• Information technology: High-level details on how your IT services are managed and secured.
  • Business information: Office locations and number of people that host or have access to sensitive information.

What does a Chief Information Security Officer do?

Too much is at stake to not have Chief Information Security Office (or CISO) capabilities on your leadership team.

A CISO provides leadership and experience in information security, technical security controls, and governance. This helps build a strong security program and the ability to prevent, detect and mitigate evolving threats. They can help you to reduce risk, improve compliance, attract security-conscious customers, attract high-end staff, and manage existing resources and controls better.

A CISO works with your executive team to implement and operate your security program. They align strategic security objectives to business needs, develop a roadmap and support internal audits of program effectiveness. They communicate clearly with your senior management and provide security leadership to help your CIO and CFO understand the strategy and roadmap.

One way for smaller organizations to get the benefits of a CISO in a cost-effective manner is to use a CISO-as-a-Service. This provides the skills for companies that do not need a full-time CISO or wish to share with a group of related organizations.


What makes for a great CISO service?

SeekingFire Consulting Inc. sees the following traits as being of top importance:

  • Board-level communications: Part of the job of the CISO service is to communicate directly with your board or senior executive. This will involve discussions on risk analysis and decisions, ensuring information security goals and objectives are being met, reporting on progress, and budget discussions. This is best done in the language of senior management, not “infosec” jargon. Your CISO service should be approachable, friendly, and easy to work with. Security is often complex, crosses all silos, involves risk decisions, and can be intimidating. Part of the job of your CISO service is have the right experience to be able to translate the jargon and build good working relationships.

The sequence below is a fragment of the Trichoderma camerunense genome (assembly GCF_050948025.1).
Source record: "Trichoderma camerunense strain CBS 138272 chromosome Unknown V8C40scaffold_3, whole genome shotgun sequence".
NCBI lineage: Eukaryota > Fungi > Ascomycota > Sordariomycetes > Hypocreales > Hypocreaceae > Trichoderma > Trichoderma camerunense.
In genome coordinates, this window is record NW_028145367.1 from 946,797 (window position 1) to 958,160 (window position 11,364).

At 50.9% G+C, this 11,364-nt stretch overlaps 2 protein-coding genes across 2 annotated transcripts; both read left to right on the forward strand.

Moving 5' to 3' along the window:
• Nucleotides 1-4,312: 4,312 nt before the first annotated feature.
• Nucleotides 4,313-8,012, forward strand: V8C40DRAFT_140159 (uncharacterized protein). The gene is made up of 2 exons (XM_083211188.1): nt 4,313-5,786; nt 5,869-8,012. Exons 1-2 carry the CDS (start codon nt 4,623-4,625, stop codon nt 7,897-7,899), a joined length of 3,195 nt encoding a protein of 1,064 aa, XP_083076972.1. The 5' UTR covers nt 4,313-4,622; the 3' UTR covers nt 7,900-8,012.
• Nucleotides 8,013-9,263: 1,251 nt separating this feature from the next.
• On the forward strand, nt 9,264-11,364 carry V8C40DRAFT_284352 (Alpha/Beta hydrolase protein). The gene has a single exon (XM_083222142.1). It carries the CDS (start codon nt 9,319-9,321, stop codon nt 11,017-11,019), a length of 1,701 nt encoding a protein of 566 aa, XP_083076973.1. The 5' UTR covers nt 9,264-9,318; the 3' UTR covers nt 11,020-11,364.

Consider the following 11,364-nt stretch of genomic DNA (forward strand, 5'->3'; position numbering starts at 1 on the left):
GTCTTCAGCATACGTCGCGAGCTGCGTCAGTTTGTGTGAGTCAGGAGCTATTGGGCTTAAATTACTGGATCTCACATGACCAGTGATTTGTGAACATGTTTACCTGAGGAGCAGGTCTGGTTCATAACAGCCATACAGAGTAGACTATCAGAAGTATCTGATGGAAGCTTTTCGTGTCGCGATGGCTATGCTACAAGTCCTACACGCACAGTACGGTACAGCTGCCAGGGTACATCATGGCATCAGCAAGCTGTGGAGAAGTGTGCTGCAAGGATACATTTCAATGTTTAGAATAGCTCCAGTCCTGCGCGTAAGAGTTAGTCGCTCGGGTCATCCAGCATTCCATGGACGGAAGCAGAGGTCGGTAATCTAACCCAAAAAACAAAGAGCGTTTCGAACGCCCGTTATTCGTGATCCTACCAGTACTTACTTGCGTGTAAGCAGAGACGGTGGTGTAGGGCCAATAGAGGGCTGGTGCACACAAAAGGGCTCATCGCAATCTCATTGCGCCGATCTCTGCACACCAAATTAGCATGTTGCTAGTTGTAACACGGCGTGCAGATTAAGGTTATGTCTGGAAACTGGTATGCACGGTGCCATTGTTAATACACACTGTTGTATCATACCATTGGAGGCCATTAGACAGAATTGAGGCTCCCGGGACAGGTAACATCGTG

• Ability to align security with business goals: The role of the CISO service is not to get in the way of the business but instead to enable them to perform their duties and pursue new opportunities in a reasonably secure manner. A great CISO service will align the security program with the mission values and purpose of their clients in ways that enable their business leaders to make effective decisions. The CISO service must always be aware of the balancing act between what is good for security and what is good for the business.

  • Risk awareness: Your CISO service must always be thinking about and prioritizing business risks to ensure that progress is happening on the most important areas. This also involves being in touch with the direction the security field is moving and being able to translate that into business impact and requirements for their clients.

  • Organization: There is a lot in the work portfolio of a CISO service! Your CISO service needs to be able to organize your security program so that you have a clear roadmap, business goals are aligned and the security program periodically re-aligned to emerging business goals, , controls are implemented and periodically tested, important gaps are addressed, records are kept, and more. This requires exceptional organizational skills.

  • Patience: A great CISO service must always be aware that part of their role is to influence culture around risk and security tolerance and compliance. There is a limit to how quickly any organization can absorb such changes, and patience is the key to successfully achieving the objectives.

How do I use a CISO effectively?

A CISO service function is most successful when it is used effectively.

The CISO service, working directly with your senior management, fulfils a leadership role for information security. It is responsible for liaising with key stakeholders (senior management, key stakeholders and clients, regulators etc.), establishing security policy and direction, performing internal audits on the implementation of security controls, and most importantly for coordinating the governance of sound security decisions based on plans, internal measurements, and future objectives. The CISO service is accountable for ensuring that information-related risk is well understood and well managed to achieve the desired objectives.